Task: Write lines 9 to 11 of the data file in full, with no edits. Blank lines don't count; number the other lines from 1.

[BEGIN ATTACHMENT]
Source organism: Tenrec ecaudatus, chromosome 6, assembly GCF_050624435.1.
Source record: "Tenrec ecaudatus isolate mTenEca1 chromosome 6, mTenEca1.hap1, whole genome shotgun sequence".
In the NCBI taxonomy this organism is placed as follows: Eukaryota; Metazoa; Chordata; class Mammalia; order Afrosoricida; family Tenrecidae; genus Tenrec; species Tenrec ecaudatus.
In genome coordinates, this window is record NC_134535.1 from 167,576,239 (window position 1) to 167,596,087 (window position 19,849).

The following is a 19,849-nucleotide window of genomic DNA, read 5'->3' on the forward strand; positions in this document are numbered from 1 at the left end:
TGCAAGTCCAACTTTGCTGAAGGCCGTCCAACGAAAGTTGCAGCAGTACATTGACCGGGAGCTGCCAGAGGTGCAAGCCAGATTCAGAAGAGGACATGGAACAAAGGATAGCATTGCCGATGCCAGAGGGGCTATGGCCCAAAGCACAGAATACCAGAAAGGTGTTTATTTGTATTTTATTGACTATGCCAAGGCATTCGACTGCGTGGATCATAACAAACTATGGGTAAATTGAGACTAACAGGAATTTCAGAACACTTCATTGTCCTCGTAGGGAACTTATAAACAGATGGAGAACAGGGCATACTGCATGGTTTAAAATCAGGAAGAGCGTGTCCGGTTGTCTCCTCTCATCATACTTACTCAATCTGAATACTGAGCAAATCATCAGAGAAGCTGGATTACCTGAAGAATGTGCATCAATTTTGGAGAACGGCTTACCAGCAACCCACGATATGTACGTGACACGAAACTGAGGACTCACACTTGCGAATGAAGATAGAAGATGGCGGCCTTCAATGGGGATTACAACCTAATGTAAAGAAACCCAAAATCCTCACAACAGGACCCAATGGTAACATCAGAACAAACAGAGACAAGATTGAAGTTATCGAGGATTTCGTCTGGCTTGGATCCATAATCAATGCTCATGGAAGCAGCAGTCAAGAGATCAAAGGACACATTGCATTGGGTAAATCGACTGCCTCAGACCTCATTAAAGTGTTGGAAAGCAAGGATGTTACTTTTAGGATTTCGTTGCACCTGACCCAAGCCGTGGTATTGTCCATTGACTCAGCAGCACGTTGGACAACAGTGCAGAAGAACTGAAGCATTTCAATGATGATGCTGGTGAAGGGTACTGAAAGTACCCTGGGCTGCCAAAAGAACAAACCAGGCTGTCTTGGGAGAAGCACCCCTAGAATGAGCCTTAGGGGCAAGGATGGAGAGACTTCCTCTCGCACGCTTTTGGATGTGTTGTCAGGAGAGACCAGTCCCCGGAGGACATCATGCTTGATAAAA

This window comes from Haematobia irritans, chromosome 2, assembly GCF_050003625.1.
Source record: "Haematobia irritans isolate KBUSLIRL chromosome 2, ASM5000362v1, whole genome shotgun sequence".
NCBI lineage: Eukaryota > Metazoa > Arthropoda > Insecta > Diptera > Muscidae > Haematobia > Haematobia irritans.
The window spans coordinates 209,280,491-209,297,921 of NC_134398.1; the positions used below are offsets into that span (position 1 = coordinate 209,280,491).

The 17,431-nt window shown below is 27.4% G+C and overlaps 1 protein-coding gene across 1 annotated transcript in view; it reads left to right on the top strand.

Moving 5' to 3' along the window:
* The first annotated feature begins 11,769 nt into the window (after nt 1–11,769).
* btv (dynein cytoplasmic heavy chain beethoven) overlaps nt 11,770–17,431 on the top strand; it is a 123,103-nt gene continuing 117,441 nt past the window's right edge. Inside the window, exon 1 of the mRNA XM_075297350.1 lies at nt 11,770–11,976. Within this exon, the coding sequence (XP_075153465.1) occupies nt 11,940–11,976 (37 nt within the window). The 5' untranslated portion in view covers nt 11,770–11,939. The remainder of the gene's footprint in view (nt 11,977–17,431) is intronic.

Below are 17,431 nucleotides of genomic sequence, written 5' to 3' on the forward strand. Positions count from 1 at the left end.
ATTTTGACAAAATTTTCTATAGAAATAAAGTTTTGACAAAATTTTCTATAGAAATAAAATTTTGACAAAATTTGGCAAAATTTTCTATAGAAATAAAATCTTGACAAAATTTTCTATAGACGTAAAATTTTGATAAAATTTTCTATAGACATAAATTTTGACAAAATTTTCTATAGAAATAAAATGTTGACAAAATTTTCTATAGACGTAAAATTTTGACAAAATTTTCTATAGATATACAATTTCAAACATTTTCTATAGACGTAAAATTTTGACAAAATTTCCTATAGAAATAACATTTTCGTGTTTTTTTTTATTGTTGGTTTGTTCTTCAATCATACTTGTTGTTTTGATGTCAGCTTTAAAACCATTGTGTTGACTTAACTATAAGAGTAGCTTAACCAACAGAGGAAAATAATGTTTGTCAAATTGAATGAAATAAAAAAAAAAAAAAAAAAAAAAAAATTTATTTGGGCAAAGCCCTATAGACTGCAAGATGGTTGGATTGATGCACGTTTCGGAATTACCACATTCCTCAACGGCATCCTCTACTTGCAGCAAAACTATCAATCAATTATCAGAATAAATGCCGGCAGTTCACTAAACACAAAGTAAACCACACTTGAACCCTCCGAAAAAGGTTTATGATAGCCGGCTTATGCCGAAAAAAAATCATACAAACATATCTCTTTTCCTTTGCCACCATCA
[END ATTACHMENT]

NCBI lineage: Eukaryota > Metazoa > Arthropoda > Insecta > Diptera > Muscidae > Haematobia > Haematobia irritans.
The window spans coordinates 209,280,491-209,297,921 of NC_134398.1; the positions used below are offsets into that span (position 1 = coordinate 209,280,491).

The 17,431-nt window shown below is 27.4% G+C and overlaps 1 protein-coding gene across 1 annotated transcript in view; it reads left to right on the top strand.